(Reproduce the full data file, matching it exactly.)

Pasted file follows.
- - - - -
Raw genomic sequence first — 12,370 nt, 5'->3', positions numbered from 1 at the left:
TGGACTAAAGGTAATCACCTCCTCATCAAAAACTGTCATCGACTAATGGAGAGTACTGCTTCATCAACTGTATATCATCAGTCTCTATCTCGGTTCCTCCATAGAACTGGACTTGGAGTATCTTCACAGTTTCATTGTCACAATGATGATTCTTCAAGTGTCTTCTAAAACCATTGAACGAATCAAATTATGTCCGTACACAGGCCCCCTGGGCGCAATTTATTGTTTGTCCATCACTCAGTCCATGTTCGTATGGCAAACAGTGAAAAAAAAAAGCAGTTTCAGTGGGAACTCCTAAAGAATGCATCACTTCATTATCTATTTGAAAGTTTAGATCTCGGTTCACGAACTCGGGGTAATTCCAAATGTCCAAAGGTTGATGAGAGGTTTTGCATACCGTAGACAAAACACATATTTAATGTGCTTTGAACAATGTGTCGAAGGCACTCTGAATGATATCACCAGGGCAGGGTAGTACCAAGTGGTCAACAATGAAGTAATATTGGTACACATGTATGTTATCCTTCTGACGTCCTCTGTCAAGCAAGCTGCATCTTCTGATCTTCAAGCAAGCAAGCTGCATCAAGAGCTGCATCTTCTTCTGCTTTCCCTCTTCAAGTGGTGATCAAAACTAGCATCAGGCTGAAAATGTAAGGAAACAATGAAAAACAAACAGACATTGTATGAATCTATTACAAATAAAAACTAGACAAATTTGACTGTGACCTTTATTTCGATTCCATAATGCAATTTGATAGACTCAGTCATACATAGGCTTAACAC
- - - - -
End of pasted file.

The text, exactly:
Raw genomic sequence first — 12,370 nt, 5'->3', positions numbered from 1 at the left:
TGGACTAAAGGTAATCACCTCCTCATCAAAAACTGTCATCGACTAATGGAGAGTACTGCTTCATCAACTGTATATCATCAGTCTCTATCTCGGTTCCTCCATAGAACTGGACTTGGAGTATCTTCACAGTTTCATTGTCACAATGATGATTCTTCAAGTGTCTTCTAAAACCATTGAACGAATCAAATTATGTCCGTACACAGGCCCCCTGGGCGCAATTTATTGTTTGTCCATCACTCAGTCCATGTTCGTATGGCAAACAGTGAAAAAAAAAAGCAGTTTCAGTGGGAACTCCTAAAGAATGCATCACTTCATTATCTATTTGAAAGTTTAGATCTCGGTTCACGAACTCGGGGTAATTCCAAATGTCCAAAGGTTGATGAGAGGTTTTGCATACCGTAGACAAAACACATATTTAATGTGCTTTGAACAATGTGTCGAAGGCACTCTGAATGATATCACCAGGGCAGGGTAGTACCAAGTGGTCAACAATGAAGTAATATTGGTACACATGTATGTTATCCTTCTGACGTCCTCTGTCAAGCAAGCTGCATCTTCTGATCTTCAAGCAAGCAAGCTGCATCAAGAGCTGCATCTTCTTCTGCTTTCCCTCTTCAAGTGGTGATCAAAACTAGCATCAGGCTGAAAATGTAAGGAAACAATGAAAAACAAACAGACATTGTATGAATCTATTACAAATAAAAACTAGACAAATTTGACTGTGACCTTTATTTCGATTCCATAATGCAATTTGATAGACTCAGTCATACATAGGCTTAACAC